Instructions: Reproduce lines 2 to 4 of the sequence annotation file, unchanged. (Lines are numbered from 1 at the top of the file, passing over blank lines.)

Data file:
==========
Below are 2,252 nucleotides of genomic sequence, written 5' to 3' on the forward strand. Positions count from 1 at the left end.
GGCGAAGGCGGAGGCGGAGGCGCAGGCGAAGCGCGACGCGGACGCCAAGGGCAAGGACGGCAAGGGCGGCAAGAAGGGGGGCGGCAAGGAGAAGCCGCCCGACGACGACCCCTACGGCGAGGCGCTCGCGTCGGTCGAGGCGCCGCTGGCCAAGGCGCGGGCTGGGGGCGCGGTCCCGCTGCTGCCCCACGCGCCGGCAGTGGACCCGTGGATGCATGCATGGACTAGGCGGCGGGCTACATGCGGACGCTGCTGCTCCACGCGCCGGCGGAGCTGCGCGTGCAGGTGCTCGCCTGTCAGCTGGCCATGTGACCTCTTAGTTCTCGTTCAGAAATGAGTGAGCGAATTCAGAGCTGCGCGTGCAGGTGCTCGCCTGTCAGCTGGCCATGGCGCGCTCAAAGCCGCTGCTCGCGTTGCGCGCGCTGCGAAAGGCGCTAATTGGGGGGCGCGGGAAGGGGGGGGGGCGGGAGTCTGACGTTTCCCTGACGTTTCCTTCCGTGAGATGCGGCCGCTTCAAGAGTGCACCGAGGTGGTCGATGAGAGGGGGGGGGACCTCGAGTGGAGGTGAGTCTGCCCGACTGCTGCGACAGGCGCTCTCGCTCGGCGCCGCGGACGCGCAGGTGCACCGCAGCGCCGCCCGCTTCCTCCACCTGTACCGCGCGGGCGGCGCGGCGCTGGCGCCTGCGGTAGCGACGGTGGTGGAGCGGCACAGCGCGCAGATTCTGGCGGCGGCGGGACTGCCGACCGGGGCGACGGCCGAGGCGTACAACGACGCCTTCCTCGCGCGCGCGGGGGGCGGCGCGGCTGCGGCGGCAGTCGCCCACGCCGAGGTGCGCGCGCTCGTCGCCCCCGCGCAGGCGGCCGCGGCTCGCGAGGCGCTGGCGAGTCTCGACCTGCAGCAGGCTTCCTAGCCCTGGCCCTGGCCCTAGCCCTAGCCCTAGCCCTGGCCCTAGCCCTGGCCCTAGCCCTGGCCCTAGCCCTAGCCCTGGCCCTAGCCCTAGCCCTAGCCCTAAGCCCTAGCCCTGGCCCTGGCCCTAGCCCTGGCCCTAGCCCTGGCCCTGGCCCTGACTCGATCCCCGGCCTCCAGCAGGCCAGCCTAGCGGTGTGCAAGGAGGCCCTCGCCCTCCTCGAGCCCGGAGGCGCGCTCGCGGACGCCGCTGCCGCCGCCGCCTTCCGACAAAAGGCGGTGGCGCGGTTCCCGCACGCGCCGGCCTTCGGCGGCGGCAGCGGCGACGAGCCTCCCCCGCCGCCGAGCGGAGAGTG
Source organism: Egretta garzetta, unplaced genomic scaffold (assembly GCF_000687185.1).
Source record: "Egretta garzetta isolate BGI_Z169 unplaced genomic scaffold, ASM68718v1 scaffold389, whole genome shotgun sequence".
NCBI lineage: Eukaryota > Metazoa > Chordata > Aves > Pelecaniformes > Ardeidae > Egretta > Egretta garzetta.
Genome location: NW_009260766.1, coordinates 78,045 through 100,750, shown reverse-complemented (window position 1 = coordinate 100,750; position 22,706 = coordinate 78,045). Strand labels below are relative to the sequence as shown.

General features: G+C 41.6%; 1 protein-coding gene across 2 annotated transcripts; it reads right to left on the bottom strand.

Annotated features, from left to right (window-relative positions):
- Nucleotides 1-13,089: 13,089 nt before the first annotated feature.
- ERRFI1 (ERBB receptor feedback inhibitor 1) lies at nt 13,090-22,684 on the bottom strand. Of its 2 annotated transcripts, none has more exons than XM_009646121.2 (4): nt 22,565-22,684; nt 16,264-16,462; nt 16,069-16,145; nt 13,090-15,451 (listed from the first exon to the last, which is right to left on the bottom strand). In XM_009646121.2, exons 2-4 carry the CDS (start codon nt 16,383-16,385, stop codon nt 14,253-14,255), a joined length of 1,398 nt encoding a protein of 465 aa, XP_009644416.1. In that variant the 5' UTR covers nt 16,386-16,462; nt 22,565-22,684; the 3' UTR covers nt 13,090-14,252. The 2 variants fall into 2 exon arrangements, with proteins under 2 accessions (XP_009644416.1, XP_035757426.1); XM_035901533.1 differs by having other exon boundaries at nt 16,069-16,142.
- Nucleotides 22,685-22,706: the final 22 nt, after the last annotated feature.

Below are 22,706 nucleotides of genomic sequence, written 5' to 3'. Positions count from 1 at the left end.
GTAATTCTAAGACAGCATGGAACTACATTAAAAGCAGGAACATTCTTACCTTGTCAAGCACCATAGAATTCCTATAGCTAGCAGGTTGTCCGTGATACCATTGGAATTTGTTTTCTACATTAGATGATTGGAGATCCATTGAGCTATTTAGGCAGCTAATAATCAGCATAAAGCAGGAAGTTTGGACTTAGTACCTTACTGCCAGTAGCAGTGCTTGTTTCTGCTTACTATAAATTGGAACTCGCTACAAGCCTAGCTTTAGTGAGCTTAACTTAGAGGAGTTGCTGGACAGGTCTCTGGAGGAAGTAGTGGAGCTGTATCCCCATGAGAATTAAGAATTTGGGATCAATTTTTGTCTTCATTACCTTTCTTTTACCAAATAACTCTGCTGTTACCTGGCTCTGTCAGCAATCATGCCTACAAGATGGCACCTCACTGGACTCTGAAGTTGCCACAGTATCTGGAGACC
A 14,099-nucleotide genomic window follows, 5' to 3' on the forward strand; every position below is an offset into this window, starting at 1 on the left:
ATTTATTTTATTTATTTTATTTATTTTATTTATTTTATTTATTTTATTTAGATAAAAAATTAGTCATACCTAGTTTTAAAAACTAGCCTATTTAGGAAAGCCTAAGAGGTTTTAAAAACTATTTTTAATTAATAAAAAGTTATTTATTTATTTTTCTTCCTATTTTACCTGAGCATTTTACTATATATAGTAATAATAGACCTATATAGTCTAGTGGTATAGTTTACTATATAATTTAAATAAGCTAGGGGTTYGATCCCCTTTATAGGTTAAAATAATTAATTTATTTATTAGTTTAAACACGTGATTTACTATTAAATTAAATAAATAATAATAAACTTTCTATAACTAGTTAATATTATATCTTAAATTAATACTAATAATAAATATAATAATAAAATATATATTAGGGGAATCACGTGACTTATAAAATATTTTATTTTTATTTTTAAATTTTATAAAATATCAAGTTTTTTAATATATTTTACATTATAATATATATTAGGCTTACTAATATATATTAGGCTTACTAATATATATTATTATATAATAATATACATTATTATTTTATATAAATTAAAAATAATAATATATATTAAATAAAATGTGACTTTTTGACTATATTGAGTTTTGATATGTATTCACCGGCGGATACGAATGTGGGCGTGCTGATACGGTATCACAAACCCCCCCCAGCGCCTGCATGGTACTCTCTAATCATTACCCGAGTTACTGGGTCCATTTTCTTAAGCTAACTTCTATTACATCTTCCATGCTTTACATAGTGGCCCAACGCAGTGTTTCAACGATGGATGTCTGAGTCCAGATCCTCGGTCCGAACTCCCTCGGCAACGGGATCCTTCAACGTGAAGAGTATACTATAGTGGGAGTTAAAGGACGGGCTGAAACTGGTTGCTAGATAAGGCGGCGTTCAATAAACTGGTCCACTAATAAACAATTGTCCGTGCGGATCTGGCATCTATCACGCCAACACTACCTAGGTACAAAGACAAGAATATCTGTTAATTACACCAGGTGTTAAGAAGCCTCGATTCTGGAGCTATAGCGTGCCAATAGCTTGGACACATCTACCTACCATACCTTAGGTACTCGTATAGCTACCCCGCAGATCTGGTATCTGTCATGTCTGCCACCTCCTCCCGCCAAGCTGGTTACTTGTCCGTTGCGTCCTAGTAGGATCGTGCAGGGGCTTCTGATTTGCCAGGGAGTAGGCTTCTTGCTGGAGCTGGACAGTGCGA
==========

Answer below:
GGCGAAGGCGGAGGCGGAGGCGCAGGCGAAGCGCGACGCGGACGCCAAGGGCAAGGACGGCAAGGGCGGCAAGAAGGGGGGCGGCAAGGAGAAGCCGCCCGACGACGACCCCTACGGCGAGGCGCTCGCGTCGGTCGAGGCGCCGCTGGCCAAGGCGCGGGCTGGGGGCGCGGTCCCGCTGCTGCCCCACGCGCCGGCAGTGGACCCGTGGATGCATGCATGGACTAGGCGGCGGGCTACATGCGGACGCTGCTGCTCCACGCGCCGGCGGAGCTGCGCGTGCAGGTGCTCGCCTGTCAGCTGGCCATGTGACCTCTTAGTTCTCGTTCAGAAATGAGTGAGCGAATTCAGAGCTGCGCGTGCAGGTGCTCGCCTGTCAGCTGGCCATGGCGCGCTCAAAGCCGCTGCTCGCGTTGCGCGCGCTGCGAAAGGCGCTAATTGGGGGGCGCGGGAAGGGGGGGGGGCGGGAGTCTGACGTTTCCCTGACGTTTCCTTCCGTGAGATGCGGCCGCTTCAAGAGTGCACCGAGGTGGTCGATGAGAGGGGGGGGGACCTCGAGTGGAGGTGAGTCTGCCCGACTGCTGCGACAGGCGCTCTCGCTCGGCGCCGCGGACGCGCAGGTGCACCGCAGCGCCGCCCGCTTCCTCCACCTGTACCGCGCGGGCGGCGCGGCGCTGGCGCCTGCGGTAGCGACGGTGGTGGAGCGGCACAGCGCGCAGATTCTGGCGGCGGCGGGACTGCCGACCGGGGCGACGGCCGAGGCGTACAACGACGCCTTCCTCGCGCGCGCGGGGGGCGGCGCGGCTGCGGCGGCAGTCGCCCACGCCGAGGTGCGCGCGCTCGTCGCCCCCGCGCAGGCGGCCGCGGCTCGCGAGGCGCTGGCGAGTCTCGACCTGCAGCAGGCTTCCTAGCCCTGGCCCTGGCCCTAGCCCTAGCCCTAGCCCTGGCCCTAGCCCTGGCCCTAGCCCTGGCCCTAGCCCTAGCCCTGGCCCTAGCCCTAGCCCTAGCCCTAAGCCCTAGCCCTGGCCCTGGCCCTAGCCCTGGCCCTAGCCCTGGCCCTGGCCCTGACTCGATCCCCGGCCTCCAGCAGGCCAGCCTAGCGGTGTGCAAGGAGGCCCTCGCCCTCCTCGAGCCCGGAGGCGCGCTCGCGGACGCCGCTGCCGCCGCCGCCTTCCGACAAAAGGCGGTGGCGCGGTTCCCGCACGCGCCGGCCTTCGGCGGCGGCAGCGGCGACGAGCCTCCCCCGCCGCCGAGCGGAGAGTG
Source organism: Egretta garzetta, unplaced genomic scaffold (assembly GCF_000687185.1).
Source record: "Egretta garzetta isolate BGI_Z169 unplaced genomic scaffold, ASM68718v1 scaffold389, whole genome shotgun sequence".